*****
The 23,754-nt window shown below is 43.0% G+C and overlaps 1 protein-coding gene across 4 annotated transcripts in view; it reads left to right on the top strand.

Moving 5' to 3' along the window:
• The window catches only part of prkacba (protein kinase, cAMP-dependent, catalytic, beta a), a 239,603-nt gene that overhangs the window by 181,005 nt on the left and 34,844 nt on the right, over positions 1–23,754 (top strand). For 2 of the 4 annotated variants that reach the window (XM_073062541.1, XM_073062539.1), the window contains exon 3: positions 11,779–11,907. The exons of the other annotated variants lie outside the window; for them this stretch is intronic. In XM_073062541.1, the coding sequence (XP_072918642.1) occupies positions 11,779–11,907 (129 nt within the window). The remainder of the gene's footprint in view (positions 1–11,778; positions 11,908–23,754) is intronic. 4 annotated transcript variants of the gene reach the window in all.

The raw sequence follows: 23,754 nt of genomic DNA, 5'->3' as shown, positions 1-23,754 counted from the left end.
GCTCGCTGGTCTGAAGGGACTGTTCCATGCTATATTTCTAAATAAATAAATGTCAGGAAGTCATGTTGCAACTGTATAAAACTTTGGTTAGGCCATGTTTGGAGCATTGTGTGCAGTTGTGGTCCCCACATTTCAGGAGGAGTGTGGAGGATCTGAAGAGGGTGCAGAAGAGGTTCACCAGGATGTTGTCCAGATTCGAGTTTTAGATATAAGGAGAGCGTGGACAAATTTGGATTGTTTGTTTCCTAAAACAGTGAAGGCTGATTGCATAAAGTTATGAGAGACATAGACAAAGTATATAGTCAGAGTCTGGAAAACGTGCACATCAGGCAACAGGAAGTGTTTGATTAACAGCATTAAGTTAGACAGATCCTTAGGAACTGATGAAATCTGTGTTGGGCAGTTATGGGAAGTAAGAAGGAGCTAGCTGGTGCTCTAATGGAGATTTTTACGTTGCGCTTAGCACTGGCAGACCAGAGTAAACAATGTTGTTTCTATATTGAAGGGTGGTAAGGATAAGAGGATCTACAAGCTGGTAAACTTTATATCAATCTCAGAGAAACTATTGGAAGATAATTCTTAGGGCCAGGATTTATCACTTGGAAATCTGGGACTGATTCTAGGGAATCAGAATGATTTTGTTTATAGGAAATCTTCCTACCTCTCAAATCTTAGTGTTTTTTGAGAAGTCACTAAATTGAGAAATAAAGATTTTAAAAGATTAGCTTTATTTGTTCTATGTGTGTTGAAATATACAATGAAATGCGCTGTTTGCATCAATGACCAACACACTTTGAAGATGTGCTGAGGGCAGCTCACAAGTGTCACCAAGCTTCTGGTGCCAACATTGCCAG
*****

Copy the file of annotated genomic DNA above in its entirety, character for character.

The 23,754-nt window shown below is 43.0% G+C and overlaps 1 protein-coding gene across 4 annotated transcripts in view; it reads left to right on the top strand.

Moving 5' to 3' along the window:
• The window catches only part of prkacba (protein kinase, cAMP-dependent, catalytic, beta a), a 239,603-nt gene that overhangs the window by 181,005 nt on the left and 34,844 nt on the right, over positions 1–23,754 (top strand). For 2 of the 4 annotated variants that reach the window (XM_073062541.1, XM_073062539.1), the window contains exon 3: positions 11,779–11,907. The exons of the other annotated variants lie outside the window; for them this stretch is intronic. In XM_073062541.1, the coding sequence (XP_072918642.1) occupies positions 11,779–11,907 (129 nt within the window). The remainder of the gene's footprint in view (positions 1–11,778; positions 11,908–23,754) is intronic. 4 annotated transcript variants of the gene reach the window in all.

The raw sequence follows: 23,754 nt of genomic DNA, 5'->3' as shown, positions 1-23,754 counted from the left end.
GCTCGCTGGTCTGAAGGGACTGTTCCATGCTATATTTCTAAATAAATAAATGTCAGGAAGTCATGTTGCAACTGTATAAAACTTTGGTTAGGCCATGTTTGGAGCATTGTGTGCAGTTGTGGTCCCCACATTTCAGGAGGAGTGTGGAGGATCTGAAGAGGGTGCAGAAGAGGTTCACCAGGATGTTGTCCAGATTCGAGTTTTAGATATAAGGAGAGCGTGGACAAATTTGGATTGTTTGTTTCCTAAAACAGTGAAGGCTGATTGCATAAAGTTATGAGAGACATAGACAAAGTATATAGTCAGAGTCTGGAAAACGTGCACATCAGGCAACAGGAAGTGTTTGATTAACAGCATTAAGTTAGACAGATCCTTAGGAACTGATGAAATCTGTGTTGGGCAGTTATGGGAAGTAAGAAGGAGCTAGCTGGTGCTCTAATGGAGATTTTTACGTTGCGCTTAGCACTGGCAGACCAGAGTAAACAATGTTGTTTCTATATTGAAGGGTGGTAAGGATAAGAGGATCTACAAGCTGGTAAACTTTATATCAATCTCAGAGAAACTATTGGAAGATAATTCTTAGGGCCAGGATTTATCACTTGGAAATCTGGGACTGATTCTAGGGAATCAGAATGATTTTGTTTATAGGAAATCTTCCTACCTCTCAAATCTTAGTGTTTTTTGAGAAGTCACTAAATTGAGAAATAAAGATTTTAAAAGATTAGCTTTATTTGTTCTATGTGTGTTGAAATATACAATGAAATGCGCTGTTTGCATCAATGACCAACACACTTTGAAGATGTGCTGAGGGCAGCTCACAAGTGTCACCAAGCTTCTGGTGCCAACATTGCCAG